But this is actually the less important problem with Douthat’s complaint. In 2020, China is considerably poorer than the United States. This means that its people on average have fewer cars, smaller housing units, and in other ways have lower material living standards than people in the United States.

Is this a crisis? Most people in China probably would not call it a crisis, since they are doing hugely better than they did twenty years ago and kids enjoy much higher living standards than their parents.

Now suppose that over the next two decades living standards increase somewhat less rapidly than they would otherwise because there is a falling ratio of workers to retirees. Is there any reason to think this would mean some sort of crisis in China because both its workers and retirees have lower living standards than people in the United States?

It’s very hard to see that story. In other words, this crisis of growing old before it grows rich is an absurdity on its face. There is no reason for anyone to take it seriously.

It is also worth mentioning in this context that we do face this problem called “global warming.” In that context, we should be very happy that China’s population is not 50 percent larger today. That might make people like Ross Douthat very happy, but it would make it hugely more difficult to limit the damage caused by global warming.

I ridiculed the NYT and Washington Post yesterday for telling us that China, the world’s most populous country, is in danger of running out of people. Using a tool that seems relatively scarce in Washington policy discussions, arithmetic, I showed that China’s gains in productivity will dwarf the effects of a falling ratio of workers to retirees. To put it simply, with each worker being far more productive, China will be able to enjoy a society in which both workers and retirees enjoy much higher living standards 20 years out than they do today.

I was hoping that we would not see another of these China population crisis stories for a while. I was wrong. Today, Ross Douthat used his NYT column to tell us how “Communist cruelty and western folly built an underpopulation bomb.” Douthat tells us:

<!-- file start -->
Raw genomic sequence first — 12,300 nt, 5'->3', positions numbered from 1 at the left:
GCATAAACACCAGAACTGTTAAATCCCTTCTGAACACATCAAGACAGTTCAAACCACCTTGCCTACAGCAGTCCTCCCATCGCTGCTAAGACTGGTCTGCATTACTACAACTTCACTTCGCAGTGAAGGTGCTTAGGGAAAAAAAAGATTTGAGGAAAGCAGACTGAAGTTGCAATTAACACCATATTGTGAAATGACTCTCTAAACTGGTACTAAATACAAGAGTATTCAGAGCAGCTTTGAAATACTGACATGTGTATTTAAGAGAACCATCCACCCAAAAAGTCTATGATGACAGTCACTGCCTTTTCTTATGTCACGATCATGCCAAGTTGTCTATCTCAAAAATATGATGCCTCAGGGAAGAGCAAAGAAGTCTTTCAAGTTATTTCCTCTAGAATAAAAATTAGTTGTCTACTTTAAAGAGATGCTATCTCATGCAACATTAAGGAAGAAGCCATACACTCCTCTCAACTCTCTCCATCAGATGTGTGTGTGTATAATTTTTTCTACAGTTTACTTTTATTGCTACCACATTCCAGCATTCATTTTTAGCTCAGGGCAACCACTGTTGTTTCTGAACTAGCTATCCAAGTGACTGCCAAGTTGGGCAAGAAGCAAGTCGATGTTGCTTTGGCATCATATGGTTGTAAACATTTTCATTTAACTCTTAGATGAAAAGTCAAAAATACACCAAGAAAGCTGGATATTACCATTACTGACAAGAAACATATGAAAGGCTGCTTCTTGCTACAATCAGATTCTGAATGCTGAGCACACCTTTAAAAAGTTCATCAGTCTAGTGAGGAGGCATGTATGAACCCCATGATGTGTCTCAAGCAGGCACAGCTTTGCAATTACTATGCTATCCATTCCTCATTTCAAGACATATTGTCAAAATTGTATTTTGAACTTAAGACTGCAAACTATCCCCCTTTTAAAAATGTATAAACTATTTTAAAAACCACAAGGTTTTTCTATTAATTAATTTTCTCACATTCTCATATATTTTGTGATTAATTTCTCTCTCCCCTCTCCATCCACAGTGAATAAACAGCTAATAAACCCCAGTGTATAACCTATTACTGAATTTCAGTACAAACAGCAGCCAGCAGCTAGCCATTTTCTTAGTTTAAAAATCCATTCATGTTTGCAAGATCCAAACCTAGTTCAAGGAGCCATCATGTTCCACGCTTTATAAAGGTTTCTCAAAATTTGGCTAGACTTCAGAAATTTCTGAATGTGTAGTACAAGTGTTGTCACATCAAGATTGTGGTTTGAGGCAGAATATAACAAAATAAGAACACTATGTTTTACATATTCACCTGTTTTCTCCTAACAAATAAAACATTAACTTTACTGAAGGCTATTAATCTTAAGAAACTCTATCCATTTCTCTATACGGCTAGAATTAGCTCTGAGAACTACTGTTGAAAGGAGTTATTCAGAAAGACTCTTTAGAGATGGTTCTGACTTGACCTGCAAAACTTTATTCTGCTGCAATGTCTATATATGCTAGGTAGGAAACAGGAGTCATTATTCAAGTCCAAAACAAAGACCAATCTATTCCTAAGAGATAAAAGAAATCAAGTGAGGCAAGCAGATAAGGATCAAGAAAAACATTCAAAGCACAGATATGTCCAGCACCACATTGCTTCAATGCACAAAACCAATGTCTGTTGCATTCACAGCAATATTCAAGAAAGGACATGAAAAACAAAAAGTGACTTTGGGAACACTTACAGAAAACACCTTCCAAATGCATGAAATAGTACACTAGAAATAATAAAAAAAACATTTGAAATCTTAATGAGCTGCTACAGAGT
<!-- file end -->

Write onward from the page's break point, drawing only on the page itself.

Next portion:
“Like the United States and most developed countries, China has a birthrate that is well below replacement level. Unlike most developed countries, China is growing old without first having grown rich.”

This is a master statement of illogic. Yes, China is poorer than the U.S. and other wealthy countries, but there are two simple points that make Douthat complaint look incredibly silly.

First, we would want to look at rates of growth, not just levels. If we look at I.M.F. projections, China’s per capita income is projected to grow at rate of just under 5.5 percent annually for the next four years. If it continues this pace of growth for the next twenty years, when today’s too small birth cohort is entering the workforce, its per capita GDP will have nearly tripled. That would make it $64,200 per person, about 7.0 percent higher than the U.S. is today. In other words, China would be rich.

But maybe the 5.5 percent growth rate is too much to assume will be sustained for twenty years. Let’s cut it in half to 2.8 percent annually. In that case, China’s per capita income would grow by a bit more than 73 percent over the next two decades, making it $38,400 in twenty years. That is more than one-third less than the current per capita GDP in the U.S., but it’s only slightly below where Japan and Korea are today, two countries who Douthat apparently feels comfortable in saying have grown rich. It’s also roughly where the U.S. economy was in 1994, a year when most of us would have thought we were relatively rich by world standards.